# Thread: Distances inside black holes

1. ## Distances inside black holes

Black holes have been popularly described as a gravity well which bends space to infinity at their center. But wouldn't then its inner material, its mass, be disributed in that gravity well of curved space? Wouldn't much of it be very far away (millions of light years?) from the surface of the black hole, so that it has little effect on its surface gravity?

If we drill us down towards the center of the Earth, gravity will increase at first! Because we get closer to high density materials in the core, which compensates for more than the increasing pull back up from the lighter material between us and the surface. The further away from the surface dense matter is located, the less effect does it have on the surface. Some of the mass of a Black Hole should be in its center, curved infinitely far away, and have no gravitational effect on the surface.

https://en.wikipedia.org/wiki/Gravity_of_Earth#Depth

2. Originally Posted by Zwart Gat
Black holes have been popularly described as a gravity well which bends space to infinity at their center.
Popularly, but not scientifically.

But wouldn't then its inner material, its mass, be disributed in that gravity well of curved space? Wouldn't much of it be very far away (millions of light years?) from the surface of the black hole, so that it has little effect on its surface gravity?
There's no way to know what goes on at the "surface" of a BH's central mass, since it lies within the event horizon which marks the limits of our observation.

If we drill us down towards the center of the Earth, gravity will increase at first! Because we get closer to high density materials in the core, which compensates for more than the increasing pull back up from the lighter material between us and the surface. The further away from the surface dense matter is located, the less effect does it have on the surface. Some of the mass of a Black Hole should be in its center, curved infinitely far away, and have no gravitational effect on the surface.
Gravity is curved space. The greater the curvature, the greater the gravity field.

3. Originally Posted by Noclevername
Gravity is curved space. The greater the curvature, the greater the gravity field.

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The measurements taken inside a black hole and outside are notoriously hard to reconcile if you use the wrong coordinate systems or try to swap back and forth without carefully defining your units, metrics of distance and so on. A simple way to think of it is that what matters to us is the amount of mass and our measurement of the volume in which it is contained. So we can 'see' the event horizon and measure it using our coordinates. We know the mass it has to have from the mass of the progenitor. And these are what we need to work out gravitational effects.

Another way to think about it is to invoke causality. The event horizon marks the boundary at which something becomes causally disconnected from us. Nothing it does after that matters, even if it did fall away to infinity in its own frame the 'signal' that it had done that would never get to us.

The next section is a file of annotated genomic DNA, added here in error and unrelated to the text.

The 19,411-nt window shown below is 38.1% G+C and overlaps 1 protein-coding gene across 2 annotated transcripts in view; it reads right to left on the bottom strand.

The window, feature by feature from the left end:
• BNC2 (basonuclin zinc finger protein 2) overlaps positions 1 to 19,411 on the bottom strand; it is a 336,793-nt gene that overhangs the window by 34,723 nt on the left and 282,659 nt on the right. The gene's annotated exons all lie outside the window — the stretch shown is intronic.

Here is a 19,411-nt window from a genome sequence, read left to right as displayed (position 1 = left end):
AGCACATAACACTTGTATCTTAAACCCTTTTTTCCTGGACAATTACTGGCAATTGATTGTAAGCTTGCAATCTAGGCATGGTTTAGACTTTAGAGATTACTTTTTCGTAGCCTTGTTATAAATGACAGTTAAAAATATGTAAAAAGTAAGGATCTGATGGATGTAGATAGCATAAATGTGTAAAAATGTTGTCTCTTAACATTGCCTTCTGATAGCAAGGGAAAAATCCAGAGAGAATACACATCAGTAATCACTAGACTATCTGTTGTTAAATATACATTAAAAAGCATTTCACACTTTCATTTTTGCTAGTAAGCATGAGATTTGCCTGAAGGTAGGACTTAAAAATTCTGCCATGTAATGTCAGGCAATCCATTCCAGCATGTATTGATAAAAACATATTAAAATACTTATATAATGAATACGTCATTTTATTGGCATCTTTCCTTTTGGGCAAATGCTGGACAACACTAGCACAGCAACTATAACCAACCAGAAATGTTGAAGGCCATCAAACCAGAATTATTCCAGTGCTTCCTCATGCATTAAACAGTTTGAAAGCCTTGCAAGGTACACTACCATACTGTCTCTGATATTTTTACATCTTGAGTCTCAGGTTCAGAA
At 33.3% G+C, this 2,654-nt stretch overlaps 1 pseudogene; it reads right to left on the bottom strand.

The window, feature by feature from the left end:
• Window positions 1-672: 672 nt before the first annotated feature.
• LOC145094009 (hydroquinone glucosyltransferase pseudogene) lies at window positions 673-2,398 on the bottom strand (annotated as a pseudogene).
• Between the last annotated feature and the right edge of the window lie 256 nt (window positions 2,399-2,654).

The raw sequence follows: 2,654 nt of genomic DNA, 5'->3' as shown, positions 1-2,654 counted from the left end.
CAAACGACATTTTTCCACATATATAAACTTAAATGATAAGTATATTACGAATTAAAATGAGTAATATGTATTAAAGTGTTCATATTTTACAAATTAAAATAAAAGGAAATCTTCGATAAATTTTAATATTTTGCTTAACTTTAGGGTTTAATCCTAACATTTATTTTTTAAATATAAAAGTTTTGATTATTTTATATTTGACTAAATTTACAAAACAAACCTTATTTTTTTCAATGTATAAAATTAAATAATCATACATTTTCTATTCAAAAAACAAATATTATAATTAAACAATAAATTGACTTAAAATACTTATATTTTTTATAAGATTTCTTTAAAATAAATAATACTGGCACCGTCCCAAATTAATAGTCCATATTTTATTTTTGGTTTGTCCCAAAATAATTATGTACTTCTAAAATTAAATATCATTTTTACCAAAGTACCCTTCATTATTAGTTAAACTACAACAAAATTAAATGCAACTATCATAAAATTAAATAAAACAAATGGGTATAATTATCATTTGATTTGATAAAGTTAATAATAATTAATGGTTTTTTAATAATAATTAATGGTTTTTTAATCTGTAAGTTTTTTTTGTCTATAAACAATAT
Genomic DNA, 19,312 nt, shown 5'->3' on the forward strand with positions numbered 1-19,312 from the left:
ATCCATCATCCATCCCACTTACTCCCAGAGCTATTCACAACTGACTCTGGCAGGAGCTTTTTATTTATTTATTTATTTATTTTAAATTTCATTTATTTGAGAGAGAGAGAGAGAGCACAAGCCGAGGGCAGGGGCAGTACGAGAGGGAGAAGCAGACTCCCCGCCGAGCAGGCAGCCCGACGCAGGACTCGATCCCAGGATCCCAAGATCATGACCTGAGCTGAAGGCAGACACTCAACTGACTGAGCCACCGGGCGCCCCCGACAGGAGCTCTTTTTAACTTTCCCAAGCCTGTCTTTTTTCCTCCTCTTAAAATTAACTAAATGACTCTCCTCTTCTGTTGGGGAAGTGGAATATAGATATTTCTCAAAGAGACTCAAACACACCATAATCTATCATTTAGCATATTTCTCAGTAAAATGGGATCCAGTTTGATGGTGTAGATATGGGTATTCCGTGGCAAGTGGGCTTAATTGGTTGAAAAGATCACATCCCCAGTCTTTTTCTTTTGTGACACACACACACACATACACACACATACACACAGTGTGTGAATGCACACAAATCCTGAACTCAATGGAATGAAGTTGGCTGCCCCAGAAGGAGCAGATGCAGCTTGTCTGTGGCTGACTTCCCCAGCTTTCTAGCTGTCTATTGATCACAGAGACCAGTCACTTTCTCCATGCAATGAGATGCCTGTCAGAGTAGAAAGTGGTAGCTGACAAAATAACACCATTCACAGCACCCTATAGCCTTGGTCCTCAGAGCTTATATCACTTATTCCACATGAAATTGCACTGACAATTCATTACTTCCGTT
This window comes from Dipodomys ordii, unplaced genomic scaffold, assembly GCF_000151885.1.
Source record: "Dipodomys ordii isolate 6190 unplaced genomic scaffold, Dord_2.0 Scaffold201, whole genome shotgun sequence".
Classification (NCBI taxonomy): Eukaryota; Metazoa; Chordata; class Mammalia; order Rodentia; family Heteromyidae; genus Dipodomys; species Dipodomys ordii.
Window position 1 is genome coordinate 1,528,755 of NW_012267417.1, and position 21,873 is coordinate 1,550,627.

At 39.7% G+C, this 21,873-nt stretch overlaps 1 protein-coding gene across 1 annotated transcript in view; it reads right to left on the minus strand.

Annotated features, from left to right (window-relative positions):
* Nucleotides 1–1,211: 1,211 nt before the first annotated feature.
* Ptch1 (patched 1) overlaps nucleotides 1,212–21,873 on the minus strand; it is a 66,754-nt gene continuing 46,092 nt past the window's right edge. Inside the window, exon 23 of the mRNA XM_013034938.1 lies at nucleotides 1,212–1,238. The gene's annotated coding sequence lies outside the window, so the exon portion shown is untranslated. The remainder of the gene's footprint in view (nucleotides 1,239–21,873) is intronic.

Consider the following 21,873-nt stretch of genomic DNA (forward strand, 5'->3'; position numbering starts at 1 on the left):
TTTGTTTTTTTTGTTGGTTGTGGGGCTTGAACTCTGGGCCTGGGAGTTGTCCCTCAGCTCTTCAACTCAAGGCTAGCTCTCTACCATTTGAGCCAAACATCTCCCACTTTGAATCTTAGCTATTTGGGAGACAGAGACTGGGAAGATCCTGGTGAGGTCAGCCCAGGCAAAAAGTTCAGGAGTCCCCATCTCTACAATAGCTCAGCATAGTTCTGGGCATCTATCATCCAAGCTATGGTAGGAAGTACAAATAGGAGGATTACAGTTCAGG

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Originally Posted by Zwart Gat
Black holes have been popularly described as a gravity well which bends space to infinity at their center. But wouldn't then its inner material, its mass, be disributed in that gravity well of curved space? Wouldn't much of it be very far away (millions of light years?) from the surface of the black hole, so that it has little effect on its surface gravity?

If we drill us down towards the center of the Earth, gravity will increase at first! Because we get closer to high density materials in the core, which compensates for more than the increasing pull back up from the lighter material between us and the surface. The further away from the surface dense matter is located, the less effect does it have on the surface. Some of the mass of a Black Hole should be in its center, curved infinitely far away, and have no gravitational effect on the surface.

https://en.wikipedia.org/wiki/Gravity_of_Earth#Depth
Your argument has a flaw and that is that it fails to recognize the shell theorem. It doesn't matter how far inside the surface of a sphere the mass is located, it will still have the same gravitational effect on you being at the surface of that sphere.

You might expect this to still be different if the mass is actually infinitely far away to the center (and there are certainly coordinates in which that happens) but you have to recognize that in those coordinates the spherical mass you started with then also had infinite volume and if you take the limit where you let the size of massive sphere go to zero (and thus infinitely far away) it still works out. The effects of increasing density and increasing distance will cancel.

6. Originally Posted by Zwart Gat
But wouldn't then its inner material, its mass, be disributed in that gravity well of curved space? Wouldn't much of it be very far away (millions of light years?) from the surface of the black hole, so that it has little effect on its surface gravity?
No. You might say that the mass of a black hole is maximally "undistributed."

Our own Sun's gravity well obviously reaches Earth and beyond, but its mass is confined to a spherical volume of about 1.4 million km. The distance from the Sun to Earth is more like 150 million km.